Saudi Arabia: Where was the Ministry of Planning?

Saudi Arabia’s population has quadrupled over the past 40 years.  The majority of Saudi nationals are under 25 years of age.  Looking at the simple fact that Saudi Arabia has faced an ever-increasing population of its own nationals plus a continued influx of expatriates into the Kingdom, how come the Ministry of Planning did not…er plan…rather than have the housing shortages of today?

I will concede that there has been excruciating slowness on available opportunities for Saudi nationals to obtain mortgages in order to purchase homes.  But has that been the key reason of why there is also the shortage of available (and affordable) homes?  In order to keep up or should it be get caught up with the increasing population, an estimated 2 million homes must be built by 2014.

King Abdullah announced that US$15 billion has been pledged towards construction of new homes and interest free loans but could this perhaps be too much too late?

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22 Responses

  1. An interest free loan definitely sounds good to me!!! I wish we could have that back home (not just for home loans but also for school and cars:-).

  2. While the loans will state interest free in compliance of Islamic banking there are generally some service charges or fees which seem to replace interest…maybe someone can explain better the concept of an interest free loan yet the charges that must be paid in order to acquire the loan?

  3. The basic “planning” problem here is obviously not building houses or morgages, it’s bringing some education to people in order to stop them from reproducing like rabbits, its a basic problem in most 3rd world coutries and it’s just unsustainable, not only for them but also for the planet…

  4. They actively encouraged people to reproduce. It didn’t just happened. It was packaged as a religiously great thing to have as many children as possible and they were told no planning necessary because Allah would provide. And of course now, someone must be doing them wrong and interfering in the bounty promised their children.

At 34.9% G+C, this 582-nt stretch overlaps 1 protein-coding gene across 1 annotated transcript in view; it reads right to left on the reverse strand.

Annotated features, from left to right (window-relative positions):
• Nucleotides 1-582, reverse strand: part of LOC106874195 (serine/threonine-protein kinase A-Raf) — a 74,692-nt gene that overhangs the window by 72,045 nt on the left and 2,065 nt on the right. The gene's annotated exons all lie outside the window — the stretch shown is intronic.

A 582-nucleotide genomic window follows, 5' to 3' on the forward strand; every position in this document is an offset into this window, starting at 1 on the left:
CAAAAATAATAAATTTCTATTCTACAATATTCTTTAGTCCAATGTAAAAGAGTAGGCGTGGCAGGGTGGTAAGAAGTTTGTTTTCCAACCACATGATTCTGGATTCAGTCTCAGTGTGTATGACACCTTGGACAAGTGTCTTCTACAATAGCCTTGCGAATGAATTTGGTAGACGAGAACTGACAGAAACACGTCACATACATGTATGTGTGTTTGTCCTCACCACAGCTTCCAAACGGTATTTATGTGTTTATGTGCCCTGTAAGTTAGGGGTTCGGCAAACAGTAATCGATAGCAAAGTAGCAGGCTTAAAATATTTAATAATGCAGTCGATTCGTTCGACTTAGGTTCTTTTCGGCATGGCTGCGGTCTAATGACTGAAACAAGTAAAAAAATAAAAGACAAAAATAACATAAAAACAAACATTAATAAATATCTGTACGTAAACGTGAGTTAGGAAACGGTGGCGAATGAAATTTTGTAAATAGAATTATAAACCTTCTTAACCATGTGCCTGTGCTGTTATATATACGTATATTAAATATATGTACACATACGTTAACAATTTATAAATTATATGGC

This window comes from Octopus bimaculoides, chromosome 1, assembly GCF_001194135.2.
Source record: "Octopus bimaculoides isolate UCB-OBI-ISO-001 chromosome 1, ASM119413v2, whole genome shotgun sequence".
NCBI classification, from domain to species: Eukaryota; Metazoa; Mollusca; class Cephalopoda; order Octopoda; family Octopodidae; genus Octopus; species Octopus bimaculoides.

I hope someday the masses turn on their brains- and stop listening to these people.

    Of course, ironically the country CAN afford it’s population- but it made no plan.

  5. There would be good topic ‘Islamic Banking’ vs. ah, well, ‘Western banking’.
    Not to sund rude, but a lot of governemnt projects in certain regions, ‘build’ then ‘plan’ as opposed to ‘paln and build’. I know, I am in at the moment. Pretyy much seeing a lot of loopholes.
    As a details person that I am, I think Ministry of Planning should come up with realistic goals. In general, there are great ideas, but also, not attainable. In general, small leaps done successfully rather than huge picture that hits too many barriers.

  6. They should start building more high story apartment buildings instead of what they’re doing now, just expanding fancy villas into the desert and ruining some really beautiful nature!

    But there’s still space In the Empty Quarter, no worries 😀

  7. Do individuals own land? Is there no such thing as Developers or Contractors who can build houses or is the government the only ones who can build?

  8. @Lynn,
    People own land. And they build. I don’t think the gov’t is actually going to get into the home-building business. They have increased the money available for loans, so that people can build/buy their own. Yes there are plenty of developers/contractors.

  9. Land here is very expensive!